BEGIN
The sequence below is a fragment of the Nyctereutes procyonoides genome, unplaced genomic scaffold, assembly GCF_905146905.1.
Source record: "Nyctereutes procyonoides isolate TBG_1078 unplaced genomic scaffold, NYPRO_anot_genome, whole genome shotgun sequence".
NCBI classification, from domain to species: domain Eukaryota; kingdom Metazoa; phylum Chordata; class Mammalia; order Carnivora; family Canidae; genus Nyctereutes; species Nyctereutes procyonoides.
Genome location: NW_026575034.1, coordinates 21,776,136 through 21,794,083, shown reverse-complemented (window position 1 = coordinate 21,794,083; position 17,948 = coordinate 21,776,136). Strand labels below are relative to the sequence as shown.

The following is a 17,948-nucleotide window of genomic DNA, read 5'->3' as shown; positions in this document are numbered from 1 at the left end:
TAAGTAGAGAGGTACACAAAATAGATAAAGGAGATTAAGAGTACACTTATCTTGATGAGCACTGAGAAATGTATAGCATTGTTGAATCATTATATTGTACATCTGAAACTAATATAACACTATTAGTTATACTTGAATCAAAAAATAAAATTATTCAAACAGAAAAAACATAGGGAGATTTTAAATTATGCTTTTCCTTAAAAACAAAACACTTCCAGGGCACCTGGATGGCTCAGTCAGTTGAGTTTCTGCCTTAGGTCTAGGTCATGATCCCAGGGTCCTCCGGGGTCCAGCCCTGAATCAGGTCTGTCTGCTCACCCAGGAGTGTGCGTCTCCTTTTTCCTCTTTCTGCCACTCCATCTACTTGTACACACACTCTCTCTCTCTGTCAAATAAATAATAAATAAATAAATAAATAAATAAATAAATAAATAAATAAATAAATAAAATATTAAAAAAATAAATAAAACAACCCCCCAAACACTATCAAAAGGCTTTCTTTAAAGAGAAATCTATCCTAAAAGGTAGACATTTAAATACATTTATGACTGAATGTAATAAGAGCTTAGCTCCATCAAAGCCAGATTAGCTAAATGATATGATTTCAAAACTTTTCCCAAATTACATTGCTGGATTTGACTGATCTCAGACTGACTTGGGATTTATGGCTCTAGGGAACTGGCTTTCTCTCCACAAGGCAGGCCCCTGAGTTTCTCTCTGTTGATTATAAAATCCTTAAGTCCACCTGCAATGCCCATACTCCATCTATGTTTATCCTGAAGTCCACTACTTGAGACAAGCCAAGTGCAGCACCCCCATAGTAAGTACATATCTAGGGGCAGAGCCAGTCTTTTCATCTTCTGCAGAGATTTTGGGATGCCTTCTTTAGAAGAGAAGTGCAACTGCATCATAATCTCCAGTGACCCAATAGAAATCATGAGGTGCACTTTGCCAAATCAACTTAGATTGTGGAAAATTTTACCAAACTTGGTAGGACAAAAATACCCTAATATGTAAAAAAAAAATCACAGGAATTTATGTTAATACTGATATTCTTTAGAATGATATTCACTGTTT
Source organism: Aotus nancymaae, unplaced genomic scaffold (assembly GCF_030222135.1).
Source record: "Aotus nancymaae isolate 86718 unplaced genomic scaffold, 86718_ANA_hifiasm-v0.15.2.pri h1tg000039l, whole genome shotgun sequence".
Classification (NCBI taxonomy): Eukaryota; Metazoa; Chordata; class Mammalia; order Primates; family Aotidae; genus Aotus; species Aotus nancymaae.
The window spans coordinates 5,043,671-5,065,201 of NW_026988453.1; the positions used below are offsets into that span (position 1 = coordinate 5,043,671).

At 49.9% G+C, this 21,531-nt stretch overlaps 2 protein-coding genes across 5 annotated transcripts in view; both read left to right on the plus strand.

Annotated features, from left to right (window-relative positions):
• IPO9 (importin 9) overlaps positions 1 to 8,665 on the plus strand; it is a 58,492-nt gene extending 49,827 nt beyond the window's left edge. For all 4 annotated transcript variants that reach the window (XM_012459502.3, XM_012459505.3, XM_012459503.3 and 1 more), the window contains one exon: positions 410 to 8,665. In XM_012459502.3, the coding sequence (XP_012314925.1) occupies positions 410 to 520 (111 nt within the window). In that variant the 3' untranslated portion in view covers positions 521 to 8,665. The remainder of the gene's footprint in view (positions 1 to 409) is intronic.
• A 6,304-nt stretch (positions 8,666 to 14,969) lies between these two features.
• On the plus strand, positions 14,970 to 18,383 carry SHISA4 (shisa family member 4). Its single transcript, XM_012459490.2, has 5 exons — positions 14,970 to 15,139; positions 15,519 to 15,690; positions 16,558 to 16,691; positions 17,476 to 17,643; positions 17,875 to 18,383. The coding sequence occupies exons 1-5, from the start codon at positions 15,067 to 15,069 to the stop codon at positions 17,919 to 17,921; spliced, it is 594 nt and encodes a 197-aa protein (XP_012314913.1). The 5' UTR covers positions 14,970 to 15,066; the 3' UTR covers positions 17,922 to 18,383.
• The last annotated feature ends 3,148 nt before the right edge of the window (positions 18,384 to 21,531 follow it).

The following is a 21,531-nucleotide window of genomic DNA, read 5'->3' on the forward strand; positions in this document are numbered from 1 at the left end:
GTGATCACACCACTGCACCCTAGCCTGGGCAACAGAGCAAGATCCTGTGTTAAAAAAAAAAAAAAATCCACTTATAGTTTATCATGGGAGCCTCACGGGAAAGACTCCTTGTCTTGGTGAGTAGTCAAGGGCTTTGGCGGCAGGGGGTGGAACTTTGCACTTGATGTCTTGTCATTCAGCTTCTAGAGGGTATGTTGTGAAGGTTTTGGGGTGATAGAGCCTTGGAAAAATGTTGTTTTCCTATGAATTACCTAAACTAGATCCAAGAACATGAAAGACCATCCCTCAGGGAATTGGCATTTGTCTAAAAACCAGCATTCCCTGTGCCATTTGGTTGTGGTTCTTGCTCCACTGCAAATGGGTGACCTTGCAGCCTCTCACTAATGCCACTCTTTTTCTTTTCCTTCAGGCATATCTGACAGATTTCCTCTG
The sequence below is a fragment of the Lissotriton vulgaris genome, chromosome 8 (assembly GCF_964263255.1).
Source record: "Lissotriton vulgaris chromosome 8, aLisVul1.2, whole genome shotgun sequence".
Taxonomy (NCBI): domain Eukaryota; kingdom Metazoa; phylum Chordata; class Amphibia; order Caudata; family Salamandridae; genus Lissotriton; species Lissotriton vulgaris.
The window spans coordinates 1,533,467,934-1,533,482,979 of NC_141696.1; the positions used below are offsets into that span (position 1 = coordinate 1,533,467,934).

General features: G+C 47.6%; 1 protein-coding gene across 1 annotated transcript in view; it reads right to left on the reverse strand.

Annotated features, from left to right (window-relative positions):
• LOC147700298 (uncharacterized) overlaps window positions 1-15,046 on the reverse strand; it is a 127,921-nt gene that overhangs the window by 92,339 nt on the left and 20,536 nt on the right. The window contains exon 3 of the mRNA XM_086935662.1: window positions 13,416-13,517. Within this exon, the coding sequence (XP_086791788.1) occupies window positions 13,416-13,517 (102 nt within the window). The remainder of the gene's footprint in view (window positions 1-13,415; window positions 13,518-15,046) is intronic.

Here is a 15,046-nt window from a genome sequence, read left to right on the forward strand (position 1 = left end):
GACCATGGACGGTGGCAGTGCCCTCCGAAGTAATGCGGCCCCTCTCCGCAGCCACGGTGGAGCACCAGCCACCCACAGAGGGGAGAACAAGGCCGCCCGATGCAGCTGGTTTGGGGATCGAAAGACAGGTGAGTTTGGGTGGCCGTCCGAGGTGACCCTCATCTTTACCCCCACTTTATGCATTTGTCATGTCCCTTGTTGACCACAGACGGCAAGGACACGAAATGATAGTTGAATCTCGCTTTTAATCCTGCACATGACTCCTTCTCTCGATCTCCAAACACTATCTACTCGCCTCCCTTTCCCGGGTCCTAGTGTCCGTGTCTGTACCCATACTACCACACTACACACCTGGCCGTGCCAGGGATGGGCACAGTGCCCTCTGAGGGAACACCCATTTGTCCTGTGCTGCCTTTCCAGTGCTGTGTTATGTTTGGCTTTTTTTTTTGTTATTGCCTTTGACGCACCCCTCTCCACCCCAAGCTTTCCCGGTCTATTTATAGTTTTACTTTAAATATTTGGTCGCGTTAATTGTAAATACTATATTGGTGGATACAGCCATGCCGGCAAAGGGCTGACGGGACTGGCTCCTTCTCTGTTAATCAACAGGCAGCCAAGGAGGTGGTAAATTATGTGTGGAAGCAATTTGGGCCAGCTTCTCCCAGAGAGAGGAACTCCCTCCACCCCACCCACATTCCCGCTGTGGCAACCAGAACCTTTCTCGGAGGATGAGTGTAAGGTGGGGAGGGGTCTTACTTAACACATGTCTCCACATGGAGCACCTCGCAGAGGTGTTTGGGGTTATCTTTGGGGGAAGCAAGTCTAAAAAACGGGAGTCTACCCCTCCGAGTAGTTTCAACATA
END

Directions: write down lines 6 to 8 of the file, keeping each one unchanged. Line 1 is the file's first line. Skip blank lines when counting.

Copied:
TAAGTAGAGAGGTACACAAAATAGATAAAGGAGATTAAGAGTACACTTATCTTGATGAGCACTGAGAAATGTATAGCATTGTTGAATCATTATATTGTACATCTGAAACTAATATAACACTATTAGTTATACTTGAATCAAAAAATAAAATTATTCAAACAGAAAAAACATAGGGAGATTTTAAATTATGCTTTTCCTTAAAAACAAAACACTTCCAGGGCACCTGGATGGCTCAGTCAGTTGAGTTTCTGCCTTAGGTCTAGGTCATGATCCCAGGGTCCTCCGGGGTCCAGCCCTGAATCAGGTCTGTCTGCTCACCCAGGAGTGTGCGTCTCCTTTTTCCTCTTTCTGCCACTCCATCTACTTGTACACACACTCTCTCTCTCTGTCAAATAAATAATAAATAAATAAATAAATAAATAAATAAATAAATAAATAAATAAATAAAATATTAAAAAAATAAATAAAACAACCCCCCAAACACTATCAAAAGGCTTTCTTTAAAGAGAAATCTATCCTAAAAGGTAGACATTTAAATACATTTATGACTGAATGTAATAAGAGCTTAGCTCCATCAAAGCCAGATTAGCTAAATGATATGATTTCAAAACTTTTCCCAAATTACATTGCTGGATTTGACTGATCTCAGACTGACTTGGGATTTATGGCTCTAGGGAACTGGCTTTCTCTCCACAAGGCAGGCCCCTGAGTTTCTCTCTGTTGATTATAAAATCCTTAAGTCCACCTGCAATGCCCATACTCCATCTATGTTTATCCTGAAGTCCACTACTTGAGACAAGCCAAGTGCAGCACCCCCATAGTAAGTACATATCTAGGGGCAGAGCCAGTCTTTTCATCTTCTGCAGAGATTTTGGGATGCCTTCTTTAGAAGAGAAGTGCAACTGCATCATAATCTCCAGTGACCCAATAGAAATCATGAGGTGCACTTTGCCAAATCAACTTAGATTGTGGAAAATTTTACCAAACTTGGTAGGACAAAAATACCCTAATATGTAAAAAAAAAATCACAGGAATTTATGTTAATACTGATATTCTTTAGAATGATATTCACTGTTT
Source organism: Aotus nancymaae, unplaced genomic scaffold (assembly GCF_030222135.1).
Source record: "Aotus nancymaae isolate 86718 unplaced genomic scaffold, 86718_ANA_hifiasm-v0.15.2.pri h1tg000039l, whole genome shotgun sequence".